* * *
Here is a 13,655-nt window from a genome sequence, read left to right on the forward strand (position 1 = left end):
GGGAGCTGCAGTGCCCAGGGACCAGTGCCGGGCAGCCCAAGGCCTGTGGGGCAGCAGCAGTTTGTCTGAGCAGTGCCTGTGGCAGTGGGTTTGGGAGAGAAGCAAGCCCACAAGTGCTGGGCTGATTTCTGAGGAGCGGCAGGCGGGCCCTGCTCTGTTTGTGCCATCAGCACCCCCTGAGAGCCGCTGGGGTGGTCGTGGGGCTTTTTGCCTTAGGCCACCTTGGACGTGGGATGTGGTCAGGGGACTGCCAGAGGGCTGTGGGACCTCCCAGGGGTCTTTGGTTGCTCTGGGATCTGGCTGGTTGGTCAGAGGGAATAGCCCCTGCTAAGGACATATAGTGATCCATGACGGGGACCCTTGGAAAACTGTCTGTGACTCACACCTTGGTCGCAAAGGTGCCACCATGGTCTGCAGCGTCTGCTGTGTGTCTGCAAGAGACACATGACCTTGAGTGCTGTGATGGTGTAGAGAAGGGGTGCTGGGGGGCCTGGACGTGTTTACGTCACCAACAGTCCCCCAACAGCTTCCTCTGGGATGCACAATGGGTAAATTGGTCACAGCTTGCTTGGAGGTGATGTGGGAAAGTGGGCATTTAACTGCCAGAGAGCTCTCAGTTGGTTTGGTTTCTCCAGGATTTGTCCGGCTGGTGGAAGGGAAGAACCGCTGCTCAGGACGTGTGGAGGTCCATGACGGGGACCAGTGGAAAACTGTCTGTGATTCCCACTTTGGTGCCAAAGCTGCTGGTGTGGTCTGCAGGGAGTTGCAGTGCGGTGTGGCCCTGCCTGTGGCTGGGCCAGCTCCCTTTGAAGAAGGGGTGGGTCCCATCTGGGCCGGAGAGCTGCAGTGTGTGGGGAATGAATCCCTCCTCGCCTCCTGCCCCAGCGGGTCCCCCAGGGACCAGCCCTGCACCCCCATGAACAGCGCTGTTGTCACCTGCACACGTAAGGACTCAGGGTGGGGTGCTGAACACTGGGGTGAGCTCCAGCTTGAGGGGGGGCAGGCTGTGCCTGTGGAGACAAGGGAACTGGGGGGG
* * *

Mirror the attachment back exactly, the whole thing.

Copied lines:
Here is a 13,655-nt window from a genome sequence, read left to right on the forward strand (position 1 = left end):
GGGAGCTGCAGTGCCCAGGGACCAGTGCCGGGCAGCCCAAGGCCTGTGGGGCAGCAGCAGTTTGTCTGAGCAGTGCCTGTGGCAGTGGGTTTGGGAGAGAAGCAAGCCCACAAGTGCTGGGCTGATTTCTGAGGAGCGGCAGGCGGGCCCTGCTCTGTTTGTGCCATCAGCACCCCCTGAGAGCCGCTGGGGTGGTCGTGGGGCTTTTTGCCTTAGGCCACCTTGGACGTGGGATGTGGTCAGGGGACTGCCAGAGGGCTGTGGGACCTCCCAGGGGTCTTTGGTTGCTCTGGGATCTGGCTGGTTGGTCAGAGGGAATAGCCCCTGCTAAGGACATATAGTGATCCATGACGGGGACCCTTGGAAAACTGTCTGTGACTCACACCTTGGTCGCAAAGGTGCCACCATGGTCTGCAGCGTCTGCTGTGTGTCTGCAAGAGACACATGACCTTGAGTGCTGTGATGGTGTAGAGAAGGGGTGCTGGGGGGCCTGGACGTGTTTACGTCACCAACAGTCCCCCAACAGCTTCCTCTGGGATGCACAATGGGTAAATTGGTCACAGCTTGCTTGGAGGTGATGTGGGAAAGTGGGCATTTAACTGCCAGAGAGCTCTCAGTTGGTTTGGTTTCTCCAGGATTTGTCCGGCTGGTGGAAGGGAAGAACCGCTGCTCAGGACGTGTGGAGGTCCATGACGGGGACCAGTGGAAAACTGTCTGTGATTCCCACTTTGGTGCCAAAGCTGCTGGTGTGGTCTGCAGGGAGTTGCAGTGCGGTGTGGCCCTGCCTGTGGCTGGGCCAGCTCCCTTTGAAGAAGGGGTGGGTCCCATCTGGGCCGGAGAGCTGCAGTGTGTGGGGAATGAATCCCTCCTCGCCTCCTGCCCCAGCGGGTCCCCCAGGGACCAGCCCTGCACCCCCATGAACAGCGCTGTTGTCACCTGCACACGTAAGGACTCAGGGTGGGGTGCTGAACACTGGGGTGAGCTCCAGCTTGAGGGGGGGCAGGCTGTGCCTGTGGAGACAAGGGAACTGGGGGGG